Russell Munsch, who founded Munsch Hardt Kopf & Harr in Dallas 31 years ago and represented a wealthy Texas oilman in one of the largest personal bankruptcies in history, died in a plane crash while on a golfing vacation in Australia.

Munsch, 61, was one of five people who died in the crash when a chartered twin-engine Beechcraft Super King Air crashed into a storage area Tuesday at the rear of the Direct Factory Outlet mall in Essendon, a suburb of Melbourne in the Australian state of Victoria, according to a report from The Associated Press .

CNN identified a second victim as Texan Greg Reynolds De Haven, 70, a retired FBI agent.

The Herald Sun reported a third victim from Texas was “successful entrepreneur and investor Glenn Garland,” an Austin native who was the CEO of energy consulting company CLEAResult. A fourth passenger was also from the U.S. and the pilot was identified as Max Quartermain, owner of the charter company Corporate and Leisure Travel.

Munsch started the firm known as Munsch Hardt in 1985 with five other former attorneys from Winstead Sechrest and grew it into the 120-attorney firm it is today. Munsch said in 2015 interview with Texas Lawyer that he and the others weren’t unhappy at Winstead but were energized by the entrepreneurial spirit in Dallas at that time.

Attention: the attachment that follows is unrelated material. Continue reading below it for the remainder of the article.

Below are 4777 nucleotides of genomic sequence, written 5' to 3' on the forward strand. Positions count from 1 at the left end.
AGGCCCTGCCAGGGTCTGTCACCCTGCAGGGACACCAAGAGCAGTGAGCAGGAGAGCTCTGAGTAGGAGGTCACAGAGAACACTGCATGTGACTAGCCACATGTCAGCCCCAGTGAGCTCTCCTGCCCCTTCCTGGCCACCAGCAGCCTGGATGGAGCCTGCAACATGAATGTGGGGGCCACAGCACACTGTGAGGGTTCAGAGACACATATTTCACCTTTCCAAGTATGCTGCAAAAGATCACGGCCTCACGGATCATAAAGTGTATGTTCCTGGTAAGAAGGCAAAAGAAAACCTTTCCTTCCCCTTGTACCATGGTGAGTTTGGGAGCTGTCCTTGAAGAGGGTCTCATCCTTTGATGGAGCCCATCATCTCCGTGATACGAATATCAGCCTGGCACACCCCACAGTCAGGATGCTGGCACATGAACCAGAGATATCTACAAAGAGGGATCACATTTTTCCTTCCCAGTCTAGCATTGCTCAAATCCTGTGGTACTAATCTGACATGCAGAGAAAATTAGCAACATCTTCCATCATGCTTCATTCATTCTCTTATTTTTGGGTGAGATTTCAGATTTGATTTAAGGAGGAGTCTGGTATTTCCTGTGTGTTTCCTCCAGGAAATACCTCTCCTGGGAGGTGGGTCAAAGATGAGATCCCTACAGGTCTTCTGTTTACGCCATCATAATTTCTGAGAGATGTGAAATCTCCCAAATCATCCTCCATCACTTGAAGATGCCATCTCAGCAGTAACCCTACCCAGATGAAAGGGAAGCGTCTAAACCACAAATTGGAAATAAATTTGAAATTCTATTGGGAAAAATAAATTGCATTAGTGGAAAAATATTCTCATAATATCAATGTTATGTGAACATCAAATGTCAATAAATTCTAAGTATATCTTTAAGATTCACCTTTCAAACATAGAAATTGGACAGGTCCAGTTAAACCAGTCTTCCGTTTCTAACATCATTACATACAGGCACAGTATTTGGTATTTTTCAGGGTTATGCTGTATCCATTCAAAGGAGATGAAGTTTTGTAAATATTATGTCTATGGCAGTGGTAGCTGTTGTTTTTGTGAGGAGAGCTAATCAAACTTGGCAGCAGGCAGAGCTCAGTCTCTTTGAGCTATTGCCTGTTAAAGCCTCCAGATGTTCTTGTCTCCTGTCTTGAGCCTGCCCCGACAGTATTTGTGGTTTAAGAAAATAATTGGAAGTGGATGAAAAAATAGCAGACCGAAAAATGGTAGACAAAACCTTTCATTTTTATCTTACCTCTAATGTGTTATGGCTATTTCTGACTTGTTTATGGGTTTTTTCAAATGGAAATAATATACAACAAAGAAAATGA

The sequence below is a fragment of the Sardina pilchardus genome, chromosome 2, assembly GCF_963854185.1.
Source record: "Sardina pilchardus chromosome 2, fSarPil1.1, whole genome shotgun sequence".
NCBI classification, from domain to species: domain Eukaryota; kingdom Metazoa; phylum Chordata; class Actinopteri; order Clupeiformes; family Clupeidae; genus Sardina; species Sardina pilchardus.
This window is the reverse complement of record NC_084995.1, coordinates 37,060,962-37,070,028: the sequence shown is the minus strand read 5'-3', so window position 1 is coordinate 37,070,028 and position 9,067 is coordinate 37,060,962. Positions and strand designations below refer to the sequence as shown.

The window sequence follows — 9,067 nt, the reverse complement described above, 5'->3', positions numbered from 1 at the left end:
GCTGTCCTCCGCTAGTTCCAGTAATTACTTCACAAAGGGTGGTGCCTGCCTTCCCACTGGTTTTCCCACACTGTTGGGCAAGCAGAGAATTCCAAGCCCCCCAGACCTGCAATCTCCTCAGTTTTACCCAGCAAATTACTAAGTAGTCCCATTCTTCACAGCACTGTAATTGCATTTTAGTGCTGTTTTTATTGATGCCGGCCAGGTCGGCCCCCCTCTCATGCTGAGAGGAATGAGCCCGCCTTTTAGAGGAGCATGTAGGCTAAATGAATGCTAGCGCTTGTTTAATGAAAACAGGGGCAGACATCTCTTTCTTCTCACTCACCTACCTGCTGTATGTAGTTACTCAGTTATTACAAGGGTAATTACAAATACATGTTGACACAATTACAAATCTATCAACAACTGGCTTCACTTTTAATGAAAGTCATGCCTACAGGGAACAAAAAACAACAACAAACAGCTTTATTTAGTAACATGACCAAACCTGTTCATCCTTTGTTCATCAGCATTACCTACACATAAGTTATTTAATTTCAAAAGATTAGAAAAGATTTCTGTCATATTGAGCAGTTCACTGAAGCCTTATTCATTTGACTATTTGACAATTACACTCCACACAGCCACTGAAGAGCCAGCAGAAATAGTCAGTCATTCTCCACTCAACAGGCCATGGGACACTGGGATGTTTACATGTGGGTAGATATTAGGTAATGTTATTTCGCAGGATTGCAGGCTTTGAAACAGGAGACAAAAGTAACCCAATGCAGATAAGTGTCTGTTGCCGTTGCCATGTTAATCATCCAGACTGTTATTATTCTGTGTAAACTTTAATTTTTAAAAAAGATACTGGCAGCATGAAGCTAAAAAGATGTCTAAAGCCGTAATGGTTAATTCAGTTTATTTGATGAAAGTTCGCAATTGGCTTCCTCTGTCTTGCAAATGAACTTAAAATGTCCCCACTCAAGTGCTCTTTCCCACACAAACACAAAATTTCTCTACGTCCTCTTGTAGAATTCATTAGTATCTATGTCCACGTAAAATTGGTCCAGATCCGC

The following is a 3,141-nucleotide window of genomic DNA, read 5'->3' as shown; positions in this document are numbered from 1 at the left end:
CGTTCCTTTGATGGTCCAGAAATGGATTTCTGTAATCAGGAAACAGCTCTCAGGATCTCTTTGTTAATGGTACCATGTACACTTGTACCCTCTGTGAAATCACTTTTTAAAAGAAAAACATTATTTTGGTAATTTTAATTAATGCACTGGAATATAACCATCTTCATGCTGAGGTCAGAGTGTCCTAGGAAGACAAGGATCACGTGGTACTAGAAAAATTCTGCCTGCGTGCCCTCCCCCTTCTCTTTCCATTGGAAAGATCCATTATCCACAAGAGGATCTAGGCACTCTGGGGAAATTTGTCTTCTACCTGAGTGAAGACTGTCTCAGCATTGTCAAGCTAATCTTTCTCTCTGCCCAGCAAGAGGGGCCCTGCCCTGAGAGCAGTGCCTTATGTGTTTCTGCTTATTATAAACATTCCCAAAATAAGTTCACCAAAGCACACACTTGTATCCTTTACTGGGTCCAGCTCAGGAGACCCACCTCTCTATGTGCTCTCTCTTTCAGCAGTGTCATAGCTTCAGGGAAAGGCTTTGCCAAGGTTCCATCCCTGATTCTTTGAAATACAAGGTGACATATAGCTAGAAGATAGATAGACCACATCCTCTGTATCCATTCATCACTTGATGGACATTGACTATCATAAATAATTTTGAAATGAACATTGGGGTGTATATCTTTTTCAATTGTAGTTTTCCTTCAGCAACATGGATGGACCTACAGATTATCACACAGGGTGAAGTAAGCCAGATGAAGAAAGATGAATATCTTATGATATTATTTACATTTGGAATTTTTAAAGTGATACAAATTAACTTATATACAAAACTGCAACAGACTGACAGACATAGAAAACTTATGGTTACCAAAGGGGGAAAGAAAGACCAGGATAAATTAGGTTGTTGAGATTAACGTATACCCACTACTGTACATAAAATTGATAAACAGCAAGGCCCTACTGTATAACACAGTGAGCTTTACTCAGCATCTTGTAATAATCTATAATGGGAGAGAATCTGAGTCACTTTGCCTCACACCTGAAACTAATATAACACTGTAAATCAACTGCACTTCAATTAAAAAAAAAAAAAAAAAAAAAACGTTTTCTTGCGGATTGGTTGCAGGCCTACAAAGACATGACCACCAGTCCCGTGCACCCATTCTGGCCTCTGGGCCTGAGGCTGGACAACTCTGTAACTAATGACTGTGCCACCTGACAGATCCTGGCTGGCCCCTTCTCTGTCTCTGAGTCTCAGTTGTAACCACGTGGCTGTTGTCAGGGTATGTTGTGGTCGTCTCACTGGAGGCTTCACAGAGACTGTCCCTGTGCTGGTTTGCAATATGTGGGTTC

“These were my closest friends,” Munsch said. “There are very few times in life you can work with people you like and trust.”

After the savings and loan crisis hit in 1986, the firm’s bankruptcy practice got very busy, and it grew even more because of Munsch’s work on the high-profile bankruptcy case of Nelson Bunker Hunt, a Dallas oilman whose Chapter 11 proceeding involved over $2 billion in disputed creditor claims and is considered the largest personal bankruptcy in history.

Lawyers at the firm were informed of Munsch’s death today, said Steven Harr, a shareholder who serves as Munsch Hardt ‘s general counsel.

“He’s a very, very special lawyer and really handled some of the most important cases our firm as had. And certainly we’re all better lawyers having worked with him,” said Harr, who worked with Munsch since he was a young Winstead law clerk in 1979.

“He was just really one of the finest lawyers I ever known,” Harr said. “He was a lawyer’s lawyer and every one of us in the firm has a better career because of it.”

Funeral arrangements for Munsch are pending, Harr said.

Phil Appenzeller, chief executive officer of Munsch Hardt , said Munsch was serving as a senior equity and was nearing retirement at the firm where he was loved.

“We are saddened by his death on a number of fronts.  First, he was a trusted resource.  He and our other founders had done a great job of transitioning leadership opportunities to others, however he was a great source of wisdom and I called on him often,” Appenzeller said.

“Second, we were excited about the new stage of life he was moving into.  While he still served in some administrative capacities at the firm, he had passed the client relationships on to others and was no longer actively practicing, which freed him up to do what he loved, traveling with his wife and golfing,” he said. “We wish he could have had many more years of enjoyment.  This was devastating event, to say the least.”